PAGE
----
I grew up in a small town in Michigan. When I was a 16-year-old sophomore in high school — a scrawny 95-pound girl with a big nose, glasses, crooked teeth, and chicken legs, an 18-year-old man moved to town and enrolled in the senior class. He was so cool with his Hollywood combed-back hair, tight pants, high-heeled shoes, sunglasses, and his own car. After months of the girls in school swooning over him, he asked ME for a date. I couldn't believe it; I was in heaven.
That date, purportedly to go see a movie in the next town, was in actuality a trip to the boondocks with a bottle of Everclear. It didn't take many sips of the .95 proof alcohol before I was very intoxicated. We wound up in the back seat with me being sexually assaulted. I remember distinctly to this day this rapist saying, with a disappointed tone, "Oh, I have to break a virgin." He did not succeed because I did something that helps to avert a sexual assault — I threw up.
I vividly remember the next day. My head was pounding, I was so sore I could barely walk, and I was emotionally lost. I remember standing in our dining room feeling all alone in the world with no place to turn. I knew I would be blamed for going with him and for drinking alcohol. So I did what most sexual assault victims do — I told no one.
My story has been left untold for 49 years — until now, and only through the strength that the #MeToo movement has given me do I feel I am doing the right thing by sharing. I am impressed by all the respectable people I know who have come forward with their "Me Too." Unfortunately, my experience with sexual assault and sexual harassment did not stop with that single incident.
When I was hired by the Anchorage Police Department I was elated. I believed (and it proved true) that after earning a bachelor's degree in criminal justice I was entering a long career in my chosen field. I was hired in 1977 and rather than attend an academy first before hitting the street, I was assigned to swing shift patrol. I was the first officer in the squad room after the patrol sergeant. I liked the sergeant and he made me feel welcomed. And then in walked the next officer. As he walked past me he turned and asked, "Do you f—?" I was so stunned that I thought about getting up and walking out. I don't know what kept me in that seat.
There were other incidences. One night after shift an officer followed me home and pulled a traffic stop on me just blocks from where I resided with my soon-to-be husband. It was clear what he wanted, but I cut our encounter short and I drove on home. The second was when my regular field training officer took the night off and I was placed with another officer. This officer told me I would always be considered a rookie until I had sex in the back of a patrol car. It did not happen.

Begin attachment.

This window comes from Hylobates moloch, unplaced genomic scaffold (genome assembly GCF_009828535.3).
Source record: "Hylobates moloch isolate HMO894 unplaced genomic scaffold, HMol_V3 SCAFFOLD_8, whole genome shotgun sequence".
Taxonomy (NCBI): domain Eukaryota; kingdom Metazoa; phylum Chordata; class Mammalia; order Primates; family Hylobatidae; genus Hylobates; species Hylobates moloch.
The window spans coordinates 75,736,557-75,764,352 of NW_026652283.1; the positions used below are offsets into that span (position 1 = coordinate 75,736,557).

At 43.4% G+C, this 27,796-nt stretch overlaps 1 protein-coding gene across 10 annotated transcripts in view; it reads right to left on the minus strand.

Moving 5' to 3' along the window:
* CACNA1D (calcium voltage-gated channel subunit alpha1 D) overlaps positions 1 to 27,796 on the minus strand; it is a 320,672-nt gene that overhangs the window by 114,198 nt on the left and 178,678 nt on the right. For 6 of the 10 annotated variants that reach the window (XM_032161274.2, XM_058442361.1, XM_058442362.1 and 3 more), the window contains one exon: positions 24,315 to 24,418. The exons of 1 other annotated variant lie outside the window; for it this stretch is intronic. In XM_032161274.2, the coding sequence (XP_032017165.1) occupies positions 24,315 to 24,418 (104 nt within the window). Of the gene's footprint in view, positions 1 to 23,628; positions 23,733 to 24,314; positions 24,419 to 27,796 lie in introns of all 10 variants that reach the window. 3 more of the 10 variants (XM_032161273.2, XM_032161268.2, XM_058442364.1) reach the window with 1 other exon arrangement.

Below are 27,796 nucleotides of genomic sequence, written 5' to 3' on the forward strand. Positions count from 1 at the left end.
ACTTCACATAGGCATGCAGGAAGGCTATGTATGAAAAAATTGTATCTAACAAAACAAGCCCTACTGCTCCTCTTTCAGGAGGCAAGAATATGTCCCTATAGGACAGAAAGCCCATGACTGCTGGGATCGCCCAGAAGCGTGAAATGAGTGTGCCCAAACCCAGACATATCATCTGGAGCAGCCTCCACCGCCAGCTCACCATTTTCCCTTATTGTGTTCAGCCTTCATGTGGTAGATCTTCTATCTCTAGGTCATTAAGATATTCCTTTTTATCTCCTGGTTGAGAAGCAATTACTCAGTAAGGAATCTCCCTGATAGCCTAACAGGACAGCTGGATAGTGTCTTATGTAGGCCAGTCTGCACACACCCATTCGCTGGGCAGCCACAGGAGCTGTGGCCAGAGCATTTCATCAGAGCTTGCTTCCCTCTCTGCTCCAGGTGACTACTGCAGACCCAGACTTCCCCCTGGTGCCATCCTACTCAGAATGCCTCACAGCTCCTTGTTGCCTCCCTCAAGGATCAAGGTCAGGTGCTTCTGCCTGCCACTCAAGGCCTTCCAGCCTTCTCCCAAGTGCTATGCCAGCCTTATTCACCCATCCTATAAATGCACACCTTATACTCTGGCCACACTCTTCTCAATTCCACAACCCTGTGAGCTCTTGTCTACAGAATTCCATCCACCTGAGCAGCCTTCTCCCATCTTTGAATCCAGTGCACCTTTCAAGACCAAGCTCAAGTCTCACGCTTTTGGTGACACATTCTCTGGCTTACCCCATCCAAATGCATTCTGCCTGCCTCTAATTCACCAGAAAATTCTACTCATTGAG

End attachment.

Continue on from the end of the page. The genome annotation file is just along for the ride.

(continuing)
The sexual comments over the years in the squad room were incessant and immeasurable. But I always believed that the way things effectively change are from the inside so I laughed it all off. I'm sure there are critics of that approach, but until you are in that culture you can't understand what one needs to do to survive. I was fortunate for the good feminist men in leadership positions who saw my leadership qualities and started promoting me through the ranks. Things started to change, not by my actions alone, but I believe I had an impact with the many opportunities that were presented — serving on domestic violence and sexual assault committees, helping to rewrite the procedures manual to include the female gender, and pursuing cases where in the past women were thought to have gotten what they deserved.
One incident immediately comes to mind of a detective holding up a mini skirt and stating, "No wonder she got raped, she was just asking for it." I seized those opportunities as learning moments to help turn a culture. And the culture did turn. Again, I didn't do it alone, but I believe I played a significant role.
Sexual assault and sexual harassment changes women. It tears away their self-confidence, erodes their feeling of being safe, and weakens their self-perception of having value. Even today I wonder if I may be shunned by some colleagues of the past for sharing the company secrets. But until women feel safe in coming forward, change will not occur. I don't believe these types of things occur in the police department today. I hope that I am right. I do know that we have always had a police department with good employees who possess the highest of moral standards. That aside, I am thankful for the #MeToo movement to help women who need to, or should, tell their stories. This movement should be a strong message to predators and perpetrators that their chance at success in victimizing one more woman, and getting away with it, has become substantially lessened.
Shirley Coté is a retired captain from the Anchorage Police Department and retired chief of police from the City of Soldotna. She currently serves as president of the FBI National Academy Associates, Alaska Chapter, board member on Anchorage's Promise, vice president of the Huffman/O'Malley Community Council, and a committee chair for the planning of the International Association of Women Police training conference in Anchorage in 2019. She has one daughter, Morgan Warner, who is an artist and a writer.
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